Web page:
Inland Goa Attractions

The inland Goa attractions, if you can drag yourself away from the sparkling Arabian Sea, are well worth visiting. Set among lush paddy fields, deep gorges and thick forest are ancient temples, Portuguese churches, spice plantations and waterfalls.

Goa's colourful and lively markets attract visitors from all over the state, and the small towns and villages give travellers a chance to experience life in a state that, aside from its tourist developments along the coast, has remained strongly attatched to its rural past.

This guide covers some of the major Goa attractions. Anyone travelling in Goa off the beaten track should have a look at the excellent Forest Department of Goa website which contains a useful map (under the 'Goa State' section). A Google map of Goa is also accessible here.

Goa's Inland Tourist Attractions

Goan Forts

Terekhol Fort

Terekhol Fort near the northern border with Maharasthra is perched on a forested hillside overlooking the sweeping Keri beach below. The building contains a Portuguese church, and has been converted into a luxury hotel. Visitors can enjoy the views from the sunny terrace, and explore the border villages in the nearby vicinity.

Just over the Maharashtran border, Redi Fort lies amid the jungle, an atmospheric ruin well off the tourist route and overlooking the pristine beaches of the southern Maharashtran coast.

Climb the headland of Vagator beach towards Chapora Fort to get a bird's eye view of Goa's north coast, including the impressive mouth of the Chapora river as it spills out into the Arabian sea, or head south to Goa's best preserved fort, the 17th Century Fort Aguada.

Market Days

Market Stall

Market day brings to life villages and towns across the state - there is always a market on somewhere, whether the daily fish and produce market in countless hamlets and villages across Goa, or the giant, sprawling souvenir markets in Anjuna and Arpora.

The weekly Wednesday Anjuna flea market and the Saturday night market at Arpora cater for a largely tourist crowd and are excellent places to buy gifts and souvenirs.

For a taste of an authentic Indian market where the tourist trinkets are balanced out by produce, homeware, puja (prayer) offerings, clothing, Bollyood DVDs and more, the Friday Market in Mapusa is a vibrant experience for the mind and senses.
Towns and Villages


Goa's capital city, Panaji is an attractive town set on the banks of the Mandovi River and home to the impressive 16th Century Church of Our Lady of the Immaculate Conception. The old Portuguese quarter of Fontainhas in Panjm exudes character, its narrow cobbled streets are surrounded by pretty, painted villas.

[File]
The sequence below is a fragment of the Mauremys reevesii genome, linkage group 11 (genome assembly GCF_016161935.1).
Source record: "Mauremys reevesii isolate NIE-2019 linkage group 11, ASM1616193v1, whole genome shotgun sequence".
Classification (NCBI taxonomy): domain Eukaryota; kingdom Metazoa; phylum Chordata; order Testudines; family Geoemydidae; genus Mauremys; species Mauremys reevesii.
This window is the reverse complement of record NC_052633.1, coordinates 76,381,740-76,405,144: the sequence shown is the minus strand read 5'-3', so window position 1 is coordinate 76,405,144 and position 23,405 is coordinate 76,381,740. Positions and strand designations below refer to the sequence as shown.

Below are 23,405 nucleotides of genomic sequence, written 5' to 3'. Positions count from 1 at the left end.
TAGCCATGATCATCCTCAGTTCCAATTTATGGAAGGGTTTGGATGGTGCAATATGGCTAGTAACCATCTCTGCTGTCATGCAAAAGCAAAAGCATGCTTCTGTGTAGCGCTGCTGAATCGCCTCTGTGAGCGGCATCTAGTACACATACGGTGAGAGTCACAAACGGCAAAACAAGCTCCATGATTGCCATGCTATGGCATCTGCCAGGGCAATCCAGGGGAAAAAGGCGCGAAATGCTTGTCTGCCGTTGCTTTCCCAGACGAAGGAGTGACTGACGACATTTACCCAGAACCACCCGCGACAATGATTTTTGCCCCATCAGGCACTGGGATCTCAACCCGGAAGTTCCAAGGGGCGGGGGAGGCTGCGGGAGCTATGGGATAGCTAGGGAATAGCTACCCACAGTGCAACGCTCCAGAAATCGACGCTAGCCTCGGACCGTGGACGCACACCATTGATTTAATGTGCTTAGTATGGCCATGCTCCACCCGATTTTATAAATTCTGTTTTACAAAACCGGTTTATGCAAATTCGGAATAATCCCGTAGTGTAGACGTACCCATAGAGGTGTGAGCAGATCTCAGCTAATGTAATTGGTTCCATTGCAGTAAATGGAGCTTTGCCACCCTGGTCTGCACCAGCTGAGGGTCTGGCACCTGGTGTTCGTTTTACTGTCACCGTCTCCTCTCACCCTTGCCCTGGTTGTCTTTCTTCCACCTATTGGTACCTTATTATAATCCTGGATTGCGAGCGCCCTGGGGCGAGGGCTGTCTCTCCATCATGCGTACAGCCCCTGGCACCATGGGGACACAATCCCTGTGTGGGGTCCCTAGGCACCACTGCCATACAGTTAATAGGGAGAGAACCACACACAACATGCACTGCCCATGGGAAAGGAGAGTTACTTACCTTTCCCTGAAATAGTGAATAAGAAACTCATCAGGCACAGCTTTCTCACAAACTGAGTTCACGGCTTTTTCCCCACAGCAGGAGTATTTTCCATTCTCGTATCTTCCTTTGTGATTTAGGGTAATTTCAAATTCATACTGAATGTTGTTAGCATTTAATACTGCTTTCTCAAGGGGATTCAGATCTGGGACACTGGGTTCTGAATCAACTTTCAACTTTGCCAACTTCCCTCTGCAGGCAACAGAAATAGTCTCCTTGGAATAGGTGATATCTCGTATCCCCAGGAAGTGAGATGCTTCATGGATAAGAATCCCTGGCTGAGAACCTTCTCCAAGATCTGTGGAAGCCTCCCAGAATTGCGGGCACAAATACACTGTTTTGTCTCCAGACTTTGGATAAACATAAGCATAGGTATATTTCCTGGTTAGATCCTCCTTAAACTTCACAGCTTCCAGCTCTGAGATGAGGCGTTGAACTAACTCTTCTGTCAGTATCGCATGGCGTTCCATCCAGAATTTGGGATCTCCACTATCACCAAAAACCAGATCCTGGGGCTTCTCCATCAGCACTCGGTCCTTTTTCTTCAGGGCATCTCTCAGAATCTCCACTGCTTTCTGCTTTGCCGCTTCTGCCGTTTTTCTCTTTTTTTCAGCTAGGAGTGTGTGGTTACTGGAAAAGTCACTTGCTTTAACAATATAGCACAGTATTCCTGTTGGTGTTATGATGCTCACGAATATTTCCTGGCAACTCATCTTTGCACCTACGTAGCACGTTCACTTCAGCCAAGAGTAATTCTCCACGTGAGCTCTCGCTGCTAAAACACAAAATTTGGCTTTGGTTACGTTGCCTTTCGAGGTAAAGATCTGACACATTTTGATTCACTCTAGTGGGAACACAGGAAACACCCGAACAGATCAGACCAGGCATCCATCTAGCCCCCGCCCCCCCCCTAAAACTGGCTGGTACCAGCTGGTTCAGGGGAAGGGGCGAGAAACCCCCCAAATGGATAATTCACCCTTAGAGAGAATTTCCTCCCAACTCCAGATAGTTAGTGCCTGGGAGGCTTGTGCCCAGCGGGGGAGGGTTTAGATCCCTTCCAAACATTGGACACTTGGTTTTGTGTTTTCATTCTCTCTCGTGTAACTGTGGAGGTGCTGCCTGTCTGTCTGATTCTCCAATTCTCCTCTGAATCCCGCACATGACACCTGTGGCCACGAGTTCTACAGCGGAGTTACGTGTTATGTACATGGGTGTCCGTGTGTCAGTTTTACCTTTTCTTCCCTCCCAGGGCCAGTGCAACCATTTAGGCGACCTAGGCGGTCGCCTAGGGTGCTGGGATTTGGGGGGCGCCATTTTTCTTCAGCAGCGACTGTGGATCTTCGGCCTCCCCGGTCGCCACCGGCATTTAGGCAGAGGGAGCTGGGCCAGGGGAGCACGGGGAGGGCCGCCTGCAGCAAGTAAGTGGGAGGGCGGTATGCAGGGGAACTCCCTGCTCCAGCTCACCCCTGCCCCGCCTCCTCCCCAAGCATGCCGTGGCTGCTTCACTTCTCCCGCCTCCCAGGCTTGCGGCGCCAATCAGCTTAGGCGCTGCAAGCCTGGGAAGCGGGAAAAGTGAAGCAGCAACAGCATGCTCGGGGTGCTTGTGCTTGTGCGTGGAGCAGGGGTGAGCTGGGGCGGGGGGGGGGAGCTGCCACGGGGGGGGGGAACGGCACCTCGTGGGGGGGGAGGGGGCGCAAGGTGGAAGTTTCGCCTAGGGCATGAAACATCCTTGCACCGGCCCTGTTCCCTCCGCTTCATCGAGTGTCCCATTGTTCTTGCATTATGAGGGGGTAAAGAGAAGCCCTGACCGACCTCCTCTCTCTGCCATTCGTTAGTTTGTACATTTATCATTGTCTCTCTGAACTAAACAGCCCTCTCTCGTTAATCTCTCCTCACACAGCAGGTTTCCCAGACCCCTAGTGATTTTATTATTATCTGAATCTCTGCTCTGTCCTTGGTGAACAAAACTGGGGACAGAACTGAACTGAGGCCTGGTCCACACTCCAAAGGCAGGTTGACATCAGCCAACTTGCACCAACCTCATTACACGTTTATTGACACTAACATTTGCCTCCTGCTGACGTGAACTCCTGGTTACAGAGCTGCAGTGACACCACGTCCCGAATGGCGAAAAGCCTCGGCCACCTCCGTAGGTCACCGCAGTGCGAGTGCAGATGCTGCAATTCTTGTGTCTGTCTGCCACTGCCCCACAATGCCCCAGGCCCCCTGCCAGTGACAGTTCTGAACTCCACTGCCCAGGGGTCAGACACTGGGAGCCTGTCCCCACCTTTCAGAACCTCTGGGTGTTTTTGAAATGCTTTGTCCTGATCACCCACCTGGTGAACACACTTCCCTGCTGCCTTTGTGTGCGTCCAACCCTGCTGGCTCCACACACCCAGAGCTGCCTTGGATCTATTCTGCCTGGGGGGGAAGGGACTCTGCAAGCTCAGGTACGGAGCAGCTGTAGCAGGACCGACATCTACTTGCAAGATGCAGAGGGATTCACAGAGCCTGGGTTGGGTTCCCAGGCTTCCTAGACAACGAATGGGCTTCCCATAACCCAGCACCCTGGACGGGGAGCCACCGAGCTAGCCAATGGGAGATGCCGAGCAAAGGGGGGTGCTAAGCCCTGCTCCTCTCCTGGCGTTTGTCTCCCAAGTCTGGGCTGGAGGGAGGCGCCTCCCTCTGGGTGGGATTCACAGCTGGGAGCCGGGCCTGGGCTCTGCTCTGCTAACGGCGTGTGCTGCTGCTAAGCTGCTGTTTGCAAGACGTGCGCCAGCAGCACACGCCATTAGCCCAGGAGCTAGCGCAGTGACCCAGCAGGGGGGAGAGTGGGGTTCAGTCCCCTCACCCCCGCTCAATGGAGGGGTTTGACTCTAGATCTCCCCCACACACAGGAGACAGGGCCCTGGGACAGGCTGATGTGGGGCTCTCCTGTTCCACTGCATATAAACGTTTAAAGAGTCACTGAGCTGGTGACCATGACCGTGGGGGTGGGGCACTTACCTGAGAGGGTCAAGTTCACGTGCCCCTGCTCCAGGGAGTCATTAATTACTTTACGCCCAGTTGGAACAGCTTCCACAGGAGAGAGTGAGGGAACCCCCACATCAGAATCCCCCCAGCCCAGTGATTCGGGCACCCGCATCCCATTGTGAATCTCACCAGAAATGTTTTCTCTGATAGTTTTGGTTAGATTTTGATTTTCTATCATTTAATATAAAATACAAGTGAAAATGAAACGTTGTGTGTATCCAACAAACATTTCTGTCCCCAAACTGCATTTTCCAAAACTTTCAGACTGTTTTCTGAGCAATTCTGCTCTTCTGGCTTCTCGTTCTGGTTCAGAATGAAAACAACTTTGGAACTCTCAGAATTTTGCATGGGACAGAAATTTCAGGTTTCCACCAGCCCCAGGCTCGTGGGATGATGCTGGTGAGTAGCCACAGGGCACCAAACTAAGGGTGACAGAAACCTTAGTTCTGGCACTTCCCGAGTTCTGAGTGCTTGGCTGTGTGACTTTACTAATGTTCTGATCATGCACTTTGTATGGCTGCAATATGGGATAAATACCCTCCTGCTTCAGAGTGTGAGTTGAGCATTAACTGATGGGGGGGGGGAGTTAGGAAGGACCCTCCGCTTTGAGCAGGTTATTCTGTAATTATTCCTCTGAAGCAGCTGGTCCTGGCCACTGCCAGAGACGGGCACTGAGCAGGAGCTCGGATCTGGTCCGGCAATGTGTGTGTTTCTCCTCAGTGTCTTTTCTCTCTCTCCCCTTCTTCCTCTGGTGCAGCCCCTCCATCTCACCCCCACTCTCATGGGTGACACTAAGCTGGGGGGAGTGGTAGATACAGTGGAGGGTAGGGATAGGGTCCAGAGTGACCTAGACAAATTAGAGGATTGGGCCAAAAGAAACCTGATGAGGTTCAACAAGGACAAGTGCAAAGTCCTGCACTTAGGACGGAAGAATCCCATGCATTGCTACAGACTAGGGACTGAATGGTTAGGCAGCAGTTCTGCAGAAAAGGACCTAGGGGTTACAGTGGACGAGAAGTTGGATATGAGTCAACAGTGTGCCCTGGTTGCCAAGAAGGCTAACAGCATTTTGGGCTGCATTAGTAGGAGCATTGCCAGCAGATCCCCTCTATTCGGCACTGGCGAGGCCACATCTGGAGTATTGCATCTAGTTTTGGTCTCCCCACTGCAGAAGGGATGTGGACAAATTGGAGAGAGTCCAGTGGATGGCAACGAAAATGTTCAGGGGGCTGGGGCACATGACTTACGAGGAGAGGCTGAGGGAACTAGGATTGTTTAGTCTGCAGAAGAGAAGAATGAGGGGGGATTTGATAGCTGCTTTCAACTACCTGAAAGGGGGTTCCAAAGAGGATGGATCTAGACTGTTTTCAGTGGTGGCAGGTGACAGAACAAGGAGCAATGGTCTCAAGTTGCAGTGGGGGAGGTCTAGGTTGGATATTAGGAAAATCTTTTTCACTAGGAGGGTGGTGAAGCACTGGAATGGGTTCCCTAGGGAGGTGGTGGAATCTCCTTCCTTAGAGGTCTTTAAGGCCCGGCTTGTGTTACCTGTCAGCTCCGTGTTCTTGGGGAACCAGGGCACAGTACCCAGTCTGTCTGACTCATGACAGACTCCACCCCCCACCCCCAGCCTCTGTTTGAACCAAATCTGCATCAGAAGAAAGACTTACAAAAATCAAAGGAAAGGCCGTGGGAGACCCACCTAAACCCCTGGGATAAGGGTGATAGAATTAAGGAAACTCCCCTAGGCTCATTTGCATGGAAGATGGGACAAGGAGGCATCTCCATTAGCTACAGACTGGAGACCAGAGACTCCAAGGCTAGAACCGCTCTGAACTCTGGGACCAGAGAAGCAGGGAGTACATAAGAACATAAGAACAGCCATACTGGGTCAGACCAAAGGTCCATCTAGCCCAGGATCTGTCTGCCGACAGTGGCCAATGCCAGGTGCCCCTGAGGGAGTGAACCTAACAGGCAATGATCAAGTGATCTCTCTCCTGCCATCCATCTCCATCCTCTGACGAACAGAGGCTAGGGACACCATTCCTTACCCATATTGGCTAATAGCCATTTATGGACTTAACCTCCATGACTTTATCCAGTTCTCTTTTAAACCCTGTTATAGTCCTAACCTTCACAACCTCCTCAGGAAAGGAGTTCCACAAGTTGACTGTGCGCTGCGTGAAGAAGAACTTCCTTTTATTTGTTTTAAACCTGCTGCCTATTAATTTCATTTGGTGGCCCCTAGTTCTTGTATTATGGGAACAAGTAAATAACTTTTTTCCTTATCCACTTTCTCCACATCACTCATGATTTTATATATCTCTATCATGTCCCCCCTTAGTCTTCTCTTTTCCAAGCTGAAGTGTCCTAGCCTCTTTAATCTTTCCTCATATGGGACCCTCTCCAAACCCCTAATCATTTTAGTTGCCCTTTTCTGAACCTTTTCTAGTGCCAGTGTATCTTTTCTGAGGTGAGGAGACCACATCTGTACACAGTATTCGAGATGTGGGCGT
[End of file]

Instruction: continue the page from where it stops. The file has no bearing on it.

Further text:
In north Goa the market town of Mapusa is the complete opposite of Panjim - messy, loud and with a charismatic appeal its Friday Market should not be missed.

Numerous small villages and hamlets dot the Goan countryside and stopping at a few to investigate their local temples, markets and churches or just get a cold drink and watch the world go by is always fascinating. Check out our pages on Siolim and Arpora to get a feel for them...

Old Goa

Old Goa

A monument to Goa's period under Portuguese rule, Old Goa is the former capital of Goa, abandoned in favour of Panaji in the 1700s.

In its heyday, Old Goa was the largest and richest city in Asia, and the churches, palaces and basilicas that remain here (in excellent condition) demonstrate the wealth and power that the Portuguese once held on to in this part of the world.

The site one of the most popular inland Goa attractions and sees an infux of thousands of pilgrims on St Francis Xavier's Saint's Day (Dec. 3rd).

If you are in Goa for a while, it is very interesting to compare this old capital with that of the Hindu capital Vijayanagar at Hampi (in neighbouring state, Karnataka), both of which were affuent in the 16th Century.

More Goa attractions listed soon...


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Palolem beach

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Scenic coves

Vagator beach

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